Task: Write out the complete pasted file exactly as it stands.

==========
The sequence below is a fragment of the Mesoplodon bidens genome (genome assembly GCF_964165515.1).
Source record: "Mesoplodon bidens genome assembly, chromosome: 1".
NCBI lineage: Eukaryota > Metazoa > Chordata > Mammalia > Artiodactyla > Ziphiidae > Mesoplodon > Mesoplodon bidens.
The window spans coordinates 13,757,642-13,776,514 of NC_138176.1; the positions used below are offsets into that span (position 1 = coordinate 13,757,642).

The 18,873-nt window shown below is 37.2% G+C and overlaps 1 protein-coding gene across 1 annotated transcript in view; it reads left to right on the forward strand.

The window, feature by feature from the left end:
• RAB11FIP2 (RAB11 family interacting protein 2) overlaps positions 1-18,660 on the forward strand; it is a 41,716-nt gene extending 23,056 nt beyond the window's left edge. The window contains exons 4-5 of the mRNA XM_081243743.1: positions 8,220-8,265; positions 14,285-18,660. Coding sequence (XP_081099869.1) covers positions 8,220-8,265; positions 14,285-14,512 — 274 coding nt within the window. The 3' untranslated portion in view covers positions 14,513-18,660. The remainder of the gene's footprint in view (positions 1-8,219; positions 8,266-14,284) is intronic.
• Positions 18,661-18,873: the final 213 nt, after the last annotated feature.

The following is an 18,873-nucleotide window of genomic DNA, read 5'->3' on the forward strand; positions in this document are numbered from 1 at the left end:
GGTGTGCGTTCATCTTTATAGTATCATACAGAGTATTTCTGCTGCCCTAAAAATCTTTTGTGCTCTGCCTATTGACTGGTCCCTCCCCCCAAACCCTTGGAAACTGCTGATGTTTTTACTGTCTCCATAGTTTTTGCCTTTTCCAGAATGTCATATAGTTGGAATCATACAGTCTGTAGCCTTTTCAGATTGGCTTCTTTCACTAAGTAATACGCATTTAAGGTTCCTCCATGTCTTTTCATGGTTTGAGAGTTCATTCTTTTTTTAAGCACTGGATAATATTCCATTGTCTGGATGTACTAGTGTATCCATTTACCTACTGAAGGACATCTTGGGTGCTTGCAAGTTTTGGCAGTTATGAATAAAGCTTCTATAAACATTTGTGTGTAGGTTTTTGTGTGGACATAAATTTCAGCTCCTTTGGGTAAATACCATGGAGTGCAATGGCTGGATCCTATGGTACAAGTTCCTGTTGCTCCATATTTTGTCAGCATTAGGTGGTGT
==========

The sequence below is a fragment of the Mesoplodon bidens genome (genome assembly GCF_964165515.1).
Source record: "Mesoplodon bidens genome assembly, chromosome: 1".
NCBI lineage: Eukaryota > Metazoa > Chordata > Mammalia > Artiodactyla > Ziphiidae > Mesoplodon > Mesoplodon bidens.
The window spans coordinates 13,757,642-13,776,514 of NC_138176.1; the positions used below are offsets into that span (position 1 = coordinate 13,757,642).

The 18,873-nt window shown below is 37.2% G+C and overlaps 1 protein-coding gene across 1 annotated transcript in view; it reads left to right on the forward strand.

The window, feature by feature from the left end:
• RAB11FIP2 (RAB11 family interacting protein 2) overlaps positions 1-18,660 on the forward strand; it is a 41,716-nt gene extending 23,056 nt beyond the window's left edge. The window contains exons 4-5 of the mRNA XM_081243743.1: positions 8,220-8,265; positions 14,285-18,660. Coding sequence (XP_081099869.1) covers positions 8,220-8,265; positions 14,285-14,512 — 274 coding nt within the window. The 3' untranslated portion in view covers positions 14,513-18,660. The remainder of the gene's footprint in view (positions 1-8,219; positions 8,266-14,284) is intronic.
• Positions 18,661-18,873: the final 213 nt, after the last annotated feature.

The following is an 18,873-nucleotide window of genomic DNA, read 5'->3' on the forward strand; positions in this document are numbered from 1 at the left end:
GGTGTGCGTTCATCTTTATAGTATCATACAGAGTATTTCTGCTGCCCTAAAAATCTTTTGTGCTCTGCCTATTGACTGGTCCCTCCCCCCAAACCCTTGGAAACTGCTGATGTTTTTACTGTCTCCATAGTTTTTGCCTTTTCCAGAATGTCATATAGTTGGAATCATACAGTCTGTAGCCTTTTCAGATTGGCTTCTTTCACTAAGTAATACGCATTTAAGGTTCCTCCATGTCTTTTCATGGTTTGAGAGTTCATTCTTTTTTTAAGCACTGGATAATATTCCATTGTCTGGATGTACTAGTGTATCCATTTACCTACTGAAGGACATCTTGGGTGCTTGCAAGTTTTGGCAGTTATGAATAAAGCTTCTATAAACATTTGTGTGTAGGTTTTTGTGTGGACATAAATTTCAGCTCCTTTGGGTAAATACCATGGAGTGCAATGGCTGGATCCTATGGTACAAGTTCCTGTTGCTCCATATTTTGTCAGCATTAGGTGGTGT